On December 14, 1702, Oishi Kuranosuke Yoshio and 47 former Ako clansmen avenged the death of their lord, Asano Takuminokami Naganori, by killing Kira Kozukenosuke Yoshitaka at his mansion. After attaining their long-cherished desire, the men retreated to Sengaku Temple and reported the success of their revenge by offering Kira’s head in front of Naganori’s tomb. The men committed a ritual suicide at the daimyo mansions of their respective guardians on February 4 the following year, an act the Shogun had commanded. The story of this series of incidents that began by Naganori’s attack by sword on Lord Yoshitaka in the Corridor of the Pines is still handed down to this day as Chushingura.
- Association with Minato City
The “path of the righteous men” who rush to their late lord’s side
The Kira Manor was near Ekoin Temple south of the present Ryogoku Station. The Ako ronin, who had attained their long-cherished wish, went southward along Sumida River, crossed the Eidai Bridge, the Shiodome Bridge, and the Kanasugi Bridge and in about two hours arrived at Sengaku Temple. The Shogunate considered the men’s punishment for this incident after separating them into four households, including Lord Hosokawa of Higo, and ultimately all of the men were ordered to commit suicide (seppuku). Their remains were buried near the tomb of their lord in Sengaku Temple. Kichiemon Terasaka, who had disappeared while the men retreated to Sengaku Temple, is said to have been ordered by Kuranosuke Oishi to report to Yosenin (Naganori’s wife) and the bereaved families of the men. Although he later surrendered, Terasaka was pardoned and lived out his natural life. He was buried at Sokei Temple in Azabu. The present tomb at Sengaku Temple was erected in 1868.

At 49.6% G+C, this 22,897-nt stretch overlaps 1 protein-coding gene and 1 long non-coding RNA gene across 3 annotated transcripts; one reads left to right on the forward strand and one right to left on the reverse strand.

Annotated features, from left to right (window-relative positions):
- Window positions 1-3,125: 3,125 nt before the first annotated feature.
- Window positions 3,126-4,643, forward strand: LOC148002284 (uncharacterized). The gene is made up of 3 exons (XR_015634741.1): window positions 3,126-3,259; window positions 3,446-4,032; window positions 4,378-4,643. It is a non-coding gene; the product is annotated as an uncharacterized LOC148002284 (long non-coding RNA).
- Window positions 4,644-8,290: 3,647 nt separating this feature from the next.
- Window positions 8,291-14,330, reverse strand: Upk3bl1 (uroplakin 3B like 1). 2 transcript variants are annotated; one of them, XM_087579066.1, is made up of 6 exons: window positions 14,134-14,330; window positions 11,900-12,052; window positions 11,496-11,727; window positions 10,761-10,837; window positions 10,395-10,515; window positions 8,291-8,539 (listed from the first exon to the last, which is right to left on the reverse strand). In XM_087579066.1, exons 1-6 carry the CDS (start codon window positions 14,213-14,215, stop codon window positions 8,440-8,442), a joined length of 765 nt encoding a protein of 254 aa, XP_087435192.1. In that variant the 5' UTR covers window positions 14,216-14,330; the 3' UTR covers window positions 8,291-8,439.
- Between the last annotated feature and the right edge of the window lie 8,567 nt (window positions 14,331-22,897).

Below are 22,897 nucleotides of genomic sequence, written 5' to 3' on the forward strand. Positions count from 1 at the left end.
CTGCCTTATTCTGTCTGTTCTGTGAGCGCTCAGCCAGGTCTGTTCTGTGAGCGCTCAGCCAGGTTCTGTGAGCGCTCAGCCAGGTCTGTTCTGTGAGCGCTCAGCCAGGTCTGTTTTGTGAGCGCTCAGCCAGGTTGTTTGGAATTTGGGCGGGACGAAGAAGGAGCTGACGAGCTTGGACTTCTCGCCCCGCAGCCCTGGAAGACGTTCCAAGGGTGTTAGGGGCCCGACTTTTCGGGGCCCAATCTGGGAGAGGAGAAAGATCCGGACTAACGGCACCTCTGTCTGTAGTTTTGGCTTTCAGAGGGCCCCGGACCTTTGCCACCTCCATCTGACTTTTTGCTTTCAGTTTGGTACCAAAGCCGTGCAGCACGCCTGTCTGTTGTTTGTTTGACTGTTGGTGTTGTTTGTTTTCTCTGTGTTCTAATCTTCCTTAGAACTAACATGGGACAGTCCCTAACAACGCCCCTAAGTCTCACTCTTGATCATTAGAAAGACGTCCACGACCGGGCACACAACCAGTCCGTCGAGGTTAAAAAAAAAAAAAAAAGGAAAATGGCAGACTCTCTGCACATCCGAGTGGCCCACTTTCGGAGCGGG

Concise Japanese Biographic Dictionary (Sanseido)
Kochizu Library Bessatsu Kiriezu, Gendaizu de Aruku Edo Tokyo Sanpo (Old Map Library Separate Volume: Area Map, Edo Tokyo Walks Now) (Jinmonsha)
“Chushingura towa nanika” (Saiichi Marutani / Kodansha)
“Nihonshi no Kosetsu to Jissetsu” (Hearsay and Truth about Japanese History) (Taro Wakamori / Kawade Bunko)
Tombs of the 47 ronin (2-11-1 Takanawa, Sengaku Temple)
Trail of the unswerving loyalty of Yoshio Oishi and 16 men (1-16-25 Takanawa)
Tomb of Terasaka Yoshiemon (2-9-22 Minamiazabu, Sokei Temple)
“Yokokara mita Ako Gishi” (Ako Gishi Viewed Sideways) (Engyo Mitamura / Chuko Bunko)
“Zusetsu Chushingura” (Illustrated Chushingura) (Matsunosuke NIshiyama, supervising editor / Kawade Shobo Shinsha)
“Ako Roshi, Parts 1 & 2” (Ako’s Masterless Men, Parts 1 & 2) (Jiro Osaragi / Kobunsha)
“Chushingura no nazo” (The Mystery of Chushingura) (Hideki Ozaki / Kodansha Bunko)